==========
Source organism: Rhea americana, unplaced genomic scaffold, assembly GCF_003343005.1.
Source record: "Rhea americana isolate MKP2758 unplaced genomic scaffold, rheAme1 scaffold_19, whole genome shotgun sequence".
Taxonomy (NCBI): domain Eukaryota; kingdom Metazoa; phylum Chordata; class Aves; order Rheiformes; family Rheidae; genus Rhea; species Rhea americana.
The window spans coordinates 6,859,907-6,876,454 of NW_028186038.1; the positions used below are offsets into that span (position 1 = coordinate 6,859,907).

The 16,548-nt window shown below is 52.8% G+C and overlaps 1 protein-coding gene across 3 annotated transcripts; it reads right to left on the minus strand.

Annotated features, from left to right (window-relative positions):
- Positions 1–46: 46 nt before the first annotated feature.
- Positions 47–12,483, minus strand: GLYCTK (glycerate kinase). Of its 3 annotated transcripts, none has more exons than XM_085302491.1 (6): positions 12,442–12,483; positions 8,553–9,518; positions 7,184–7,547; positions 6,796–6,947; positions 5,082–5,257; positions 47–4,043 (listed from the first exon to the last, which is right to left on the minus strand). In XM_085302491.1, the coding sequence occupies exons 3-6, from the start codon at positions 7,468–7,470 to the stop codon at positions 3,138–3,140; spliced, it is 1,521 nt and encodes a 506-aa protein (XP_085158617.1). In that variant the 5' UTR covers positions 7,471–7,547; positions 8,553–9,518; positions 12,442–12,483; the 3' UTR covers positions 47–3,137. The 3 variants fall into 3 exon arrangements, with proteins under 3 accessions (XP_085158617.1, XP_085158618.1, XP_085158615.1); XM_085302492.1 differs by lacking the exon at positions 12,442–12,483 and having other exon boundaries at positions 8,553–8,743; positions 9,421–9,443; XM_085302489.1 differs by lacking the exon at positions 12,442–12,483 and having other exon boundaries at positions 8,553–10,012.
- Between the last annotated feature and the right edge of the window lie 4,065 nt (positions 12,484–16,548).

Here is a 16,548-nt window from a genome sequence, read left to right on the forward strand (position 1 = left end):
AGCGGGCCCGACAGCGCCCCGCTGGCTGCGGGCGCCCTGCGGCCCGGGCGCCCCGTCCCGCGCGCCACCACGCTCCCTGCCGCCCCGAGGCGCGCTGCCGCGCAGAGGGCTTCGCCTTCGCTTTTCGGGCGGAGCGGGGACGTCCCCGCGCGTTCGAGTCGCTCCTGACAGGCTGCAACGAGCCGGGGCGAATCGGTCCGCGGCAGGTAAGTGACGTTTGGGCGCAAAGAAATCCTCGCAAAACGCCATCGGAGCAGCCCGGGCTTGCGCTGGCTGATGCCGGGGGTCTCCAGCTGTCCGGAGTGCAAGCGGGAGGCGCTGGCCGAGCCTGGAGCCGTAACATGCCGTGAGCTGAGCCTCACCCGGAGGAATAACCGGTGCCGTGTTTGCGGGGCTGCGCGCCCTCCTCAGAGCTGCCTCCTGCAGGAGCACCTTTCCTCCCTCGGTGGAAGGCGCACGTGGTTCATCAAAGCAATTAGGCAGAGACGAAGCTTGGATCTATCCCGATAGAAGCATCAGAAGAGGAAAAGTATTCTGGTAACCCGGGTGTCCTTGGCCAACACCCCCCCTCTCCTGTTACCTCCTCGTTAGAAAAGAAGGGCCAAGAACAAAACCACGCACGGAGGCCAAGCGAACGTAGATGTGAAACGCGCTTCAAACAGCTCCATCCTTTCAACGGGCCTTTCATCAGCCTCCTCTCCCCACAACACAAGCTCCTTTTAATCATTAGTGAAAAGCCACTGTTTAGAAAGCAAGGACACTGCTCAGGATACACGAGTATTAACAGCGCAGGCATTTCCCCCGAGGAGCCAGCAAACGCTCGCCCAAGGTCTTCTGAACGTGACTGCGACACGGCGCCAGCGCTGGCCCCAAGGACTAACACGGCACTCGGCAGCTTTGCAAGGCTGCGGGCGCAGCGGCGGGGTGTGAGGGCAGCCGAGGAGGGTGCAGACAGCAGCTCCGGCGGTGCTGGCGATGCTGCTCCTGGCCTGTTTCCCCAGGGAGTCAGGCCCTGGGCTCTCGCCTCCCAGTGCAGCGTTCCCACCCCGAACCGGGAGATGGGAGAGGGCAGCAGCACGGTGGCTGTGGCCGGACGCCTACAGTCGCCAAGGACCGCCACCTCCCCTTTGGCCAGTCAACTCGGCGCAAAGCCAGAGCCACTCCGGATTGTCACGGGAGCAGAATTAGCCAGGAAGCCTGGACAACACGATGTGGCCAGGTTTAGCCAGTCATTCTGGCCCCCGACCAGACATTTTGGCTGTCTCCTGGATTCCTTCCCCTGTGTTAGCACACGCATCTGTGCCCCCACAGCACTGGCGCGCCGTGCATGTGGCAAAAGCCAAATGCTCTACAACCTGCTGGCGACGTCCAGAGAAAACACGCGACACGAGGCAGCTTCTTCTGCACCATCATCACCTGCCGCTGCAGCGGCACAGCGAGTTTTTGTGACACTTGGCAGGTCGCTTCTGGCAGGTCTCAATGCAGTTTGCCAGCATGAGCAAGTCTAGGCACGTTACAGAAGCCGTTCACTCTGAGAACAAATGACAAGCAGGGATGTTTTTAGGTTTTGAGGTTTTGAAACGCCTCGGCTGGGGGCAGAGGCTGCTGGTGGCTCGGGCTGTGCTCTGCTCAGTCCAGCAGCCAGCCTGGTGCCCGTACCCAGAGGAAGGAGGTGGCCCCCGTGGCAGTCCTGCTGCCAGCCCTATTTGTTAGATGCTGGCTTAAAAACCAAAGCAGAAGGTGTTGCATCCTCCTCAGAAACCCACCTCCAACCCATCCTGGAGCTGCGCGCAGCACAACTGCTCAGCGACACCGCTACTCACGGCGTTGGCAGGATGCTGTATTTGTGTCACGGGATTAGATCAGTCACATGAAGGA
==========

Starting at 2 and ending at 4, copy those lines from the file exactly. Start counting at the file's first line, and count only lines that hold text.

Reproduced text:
Source record: "Rhea americana isolate MKP2758 unplaced genomic scaffold, rheAme1 scaffold_19, whole genome shotgun sequence".
Taxonomy (NCBI): domain Eukaryota; kingdom Metazoa; phylum Chordata; class Aves; order Rheiformes; family Rheidae; genus Rhea; species Rhea americana.
The window spans coordinates 6,859,907-6,876,454 of NW_028186038.1; the positions used below are offsets into that span (position 1 = coordinate 6,859,907).